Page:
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who is given to overstatement. I was moved, as I am sure other hon. Members were, by the Leader of the Opposition's story about the lady who lost her baby through listeria infection. I do not, therefore, dismiss the fact that in certain cases listeria can be dangerous. Salmonella is a more serious problem, but it has been grossly overstated ; there has been a great deal of scaremongering by hon. Members. Producers and retailers are well aware of the dangers, but it is ludicrous to use--as some have--the multiplier of 100 to arrive at an estimate of the number of people who have been infected. People have always suffered from upset stomachs. It is wrong to attribute all of them to salmonella. Nevertheless, it is a problem and it should be further investigated. We have heard today that that is precisely what is happening.

I welcome the new programme of microbiological research and the inquiry into food infection that is chaired by the Prime Minister. This Government have never discounted food poisoning scares. They have acted responsibly by finding out the truth. It would be pointless to go into the history, but BST in cattle, radiation from Chernobyl, lead on solder in cans that are used for preserving food and anti-freeze in wine have been dealt with quietly and efficiently by the Ministry of Agriculture, Fisheries and Food. In 1988, £20 million was spent on ensuring food safety, and 500 people were employed in that work. If the Ministry is guilty of anything, it is guilty of not having blown its own trumpet loud enough. It has not said precisely what has been done.

I welcome the education programme that is to be targeted at consumer practices. I believe that more than 50 per cent. of food poisoning outbreaks start in the home. Cracked eggs that have been stored in the fridge are used by the housewife. I wonder how many people check the fridge temperature when they store frozen food and ensure that it is stored at the right temperature. I wonder, too, how many housewives and cooks check the defrosting instructions and make sure that they cook the food in the right way. As most families shop only once a week, I wonder how many people check the storage instructions on the back of the products that they buy? The industry takes great care to put instructions on their products so that the consumer knows under what conditions frozen or chilled foods should be stored and then cooked. Today's occasional shopping practices and irresponsible cooking play a fair part in causing food poisoning. Guidelines are needed, but we have them already and they should be followed. The cry for more Government legislation and for more restrictions reminds me of the nanny state that we have worked so hard to abolish. Our opponents want more Government control, more regulation, more bureaucrats and less choice, but we should end up with tasteless lunches. We do not want that. We need to find out the facts and to act on them. We need to adopt a prudent and cautious approach. We must also bear in mind that the ever-changing practices and customs when preparing and eating food and the ever-changing practices and customs in its production and distribution are having an effect in the increase in food poisoning.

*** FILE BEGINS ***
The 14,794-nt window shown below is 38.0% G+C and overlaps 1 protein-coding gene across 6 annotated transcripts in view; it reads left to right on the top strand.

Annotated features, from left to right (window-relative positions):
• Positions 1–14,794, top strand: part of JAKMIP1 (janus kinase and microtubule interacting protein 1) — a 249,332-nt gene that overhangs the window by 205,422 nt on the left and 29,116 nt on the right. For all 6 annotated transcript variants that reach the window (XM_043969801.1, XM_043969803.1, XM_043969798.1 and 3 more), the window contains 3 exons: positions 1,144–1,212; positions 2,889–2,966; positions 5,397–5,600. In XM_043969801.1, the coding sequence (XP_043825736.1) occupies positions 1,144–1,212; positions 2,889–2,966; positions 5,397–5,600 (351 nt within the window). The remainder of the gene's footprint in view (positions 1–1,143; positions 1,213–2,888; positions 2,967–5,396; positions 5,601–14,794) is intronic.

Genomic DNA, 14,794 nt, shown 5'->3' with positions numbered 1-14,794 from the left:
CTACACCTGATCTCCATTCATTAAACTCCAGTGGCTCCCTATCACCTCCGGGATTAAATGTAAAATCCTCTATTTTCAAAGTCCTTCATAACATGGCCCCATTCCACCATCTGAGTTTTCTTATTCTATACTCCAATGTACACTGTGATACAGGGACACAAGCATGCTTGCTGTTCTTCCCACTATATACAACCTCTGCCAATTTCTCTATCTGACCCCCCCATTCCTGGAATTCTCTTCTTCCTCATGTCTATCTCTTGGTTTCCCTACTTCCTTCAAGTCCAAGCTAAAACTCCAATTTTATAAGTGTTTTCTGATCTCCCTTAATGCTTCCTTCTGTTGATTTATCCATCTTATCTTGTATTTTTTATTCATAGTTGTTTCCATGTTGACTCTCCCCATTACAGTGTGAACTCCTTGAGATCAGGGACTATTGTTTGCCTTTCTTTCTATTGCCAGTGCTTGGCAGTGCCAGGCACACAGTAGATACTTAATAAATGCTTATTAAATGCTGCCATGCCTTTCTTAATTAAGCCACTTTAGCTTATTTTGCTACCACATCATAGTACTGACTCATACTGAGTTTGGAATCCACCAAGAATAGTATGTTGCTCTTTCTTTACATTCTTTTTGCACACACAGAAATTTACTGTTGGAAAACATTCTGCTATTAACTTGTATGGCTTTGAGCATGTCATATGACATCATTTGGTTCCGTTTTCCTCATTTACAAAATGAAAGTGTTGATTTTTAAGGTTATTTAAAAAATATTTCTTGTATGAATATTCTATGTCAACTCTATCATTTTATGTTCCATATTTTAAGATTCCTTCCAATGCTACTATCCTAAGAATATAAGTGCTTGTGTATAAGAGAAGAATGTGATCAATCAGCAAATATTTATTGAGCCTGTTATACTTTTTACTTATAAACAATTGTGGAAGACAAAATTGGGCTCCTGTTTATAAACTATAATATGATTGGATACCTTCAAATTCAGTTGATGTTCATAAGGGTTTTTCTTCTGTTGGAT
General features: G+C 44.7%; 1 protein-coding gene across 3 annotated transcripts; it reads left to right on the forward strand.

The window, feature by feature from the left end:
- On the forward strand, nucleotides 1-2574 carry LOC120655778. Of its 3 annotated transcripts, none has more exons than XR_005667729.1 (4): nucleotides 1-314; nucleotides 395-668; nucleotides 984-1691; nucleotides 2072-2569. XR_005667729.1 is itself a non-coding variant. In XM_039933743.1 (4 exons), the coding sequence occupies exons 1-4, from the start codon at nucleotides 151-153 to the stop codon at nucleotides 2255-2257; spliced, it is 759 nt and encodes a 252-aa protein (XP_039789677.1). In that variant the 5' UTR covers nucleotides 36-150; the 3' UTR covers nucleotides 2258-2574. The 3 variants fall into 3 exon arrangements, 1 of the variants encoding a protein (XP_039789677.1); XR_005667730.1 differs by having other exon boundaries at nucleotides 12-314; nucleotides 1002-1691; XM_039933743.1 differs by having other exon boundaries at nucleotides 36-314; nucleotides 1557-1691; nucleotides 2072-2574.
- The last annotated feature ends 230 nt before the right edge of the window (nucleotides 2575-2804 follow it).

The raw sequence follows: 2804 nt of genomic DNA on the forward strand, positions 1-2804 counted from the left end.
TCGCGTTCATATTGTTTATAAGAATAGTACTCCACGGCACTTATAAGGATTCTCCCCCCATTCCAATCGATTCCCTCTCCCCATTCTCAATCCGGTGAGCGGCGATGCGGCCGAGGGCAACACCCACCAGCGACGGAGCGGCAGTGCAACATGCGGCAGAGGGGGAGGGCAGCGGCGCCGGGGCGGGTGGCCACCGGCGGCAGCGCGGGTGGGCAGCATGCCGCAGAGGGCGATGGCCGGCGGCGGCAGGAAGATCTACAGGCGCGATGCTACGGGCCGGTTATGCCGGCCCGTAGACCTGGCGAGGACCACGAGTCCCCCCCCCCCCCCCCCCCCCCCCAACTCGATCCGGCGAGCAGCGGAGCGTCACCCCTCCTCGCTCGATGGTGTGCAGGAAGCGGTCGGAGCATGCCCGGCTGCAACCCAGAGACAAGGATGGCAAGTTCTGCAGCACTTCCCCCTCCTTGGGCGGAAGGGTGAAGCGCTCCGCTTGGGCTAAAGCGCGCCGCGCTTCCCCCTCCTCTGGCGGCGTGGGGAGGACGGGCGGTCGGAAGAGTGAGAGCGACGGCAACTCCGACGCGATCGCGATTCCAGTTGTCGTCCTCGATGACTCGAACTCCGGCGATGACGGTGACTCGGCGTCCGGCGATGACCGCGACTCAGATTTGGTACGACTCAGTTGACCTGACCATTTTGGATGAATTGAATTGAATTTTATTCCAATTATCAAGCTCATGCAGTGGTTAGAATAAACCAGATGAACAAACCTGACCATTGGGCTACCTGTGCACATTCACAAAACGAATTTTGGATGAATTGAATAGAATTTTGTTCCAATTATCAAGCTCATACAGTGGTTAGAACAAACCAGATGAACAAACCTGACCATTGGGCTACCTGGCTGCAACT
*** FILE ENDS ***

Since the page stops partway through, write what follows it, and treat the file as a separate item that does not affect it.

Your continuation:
It is a complicated subject, but plans have been made and advice for the consumer will be forthcoming. The consumer will be given advice on how to look after food products. The Select Committee's report is soon to be published. I hope that it will make interesting reading for all those who are interested in the subject.

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Two key principles underlie the Government's strategy on food safety. First, prompt action should be based on proper and detailed scientific evidence. Secondly, the need to provide consumers with information on food quality and safety is imperative. That is the right spirit and way in which to go forward.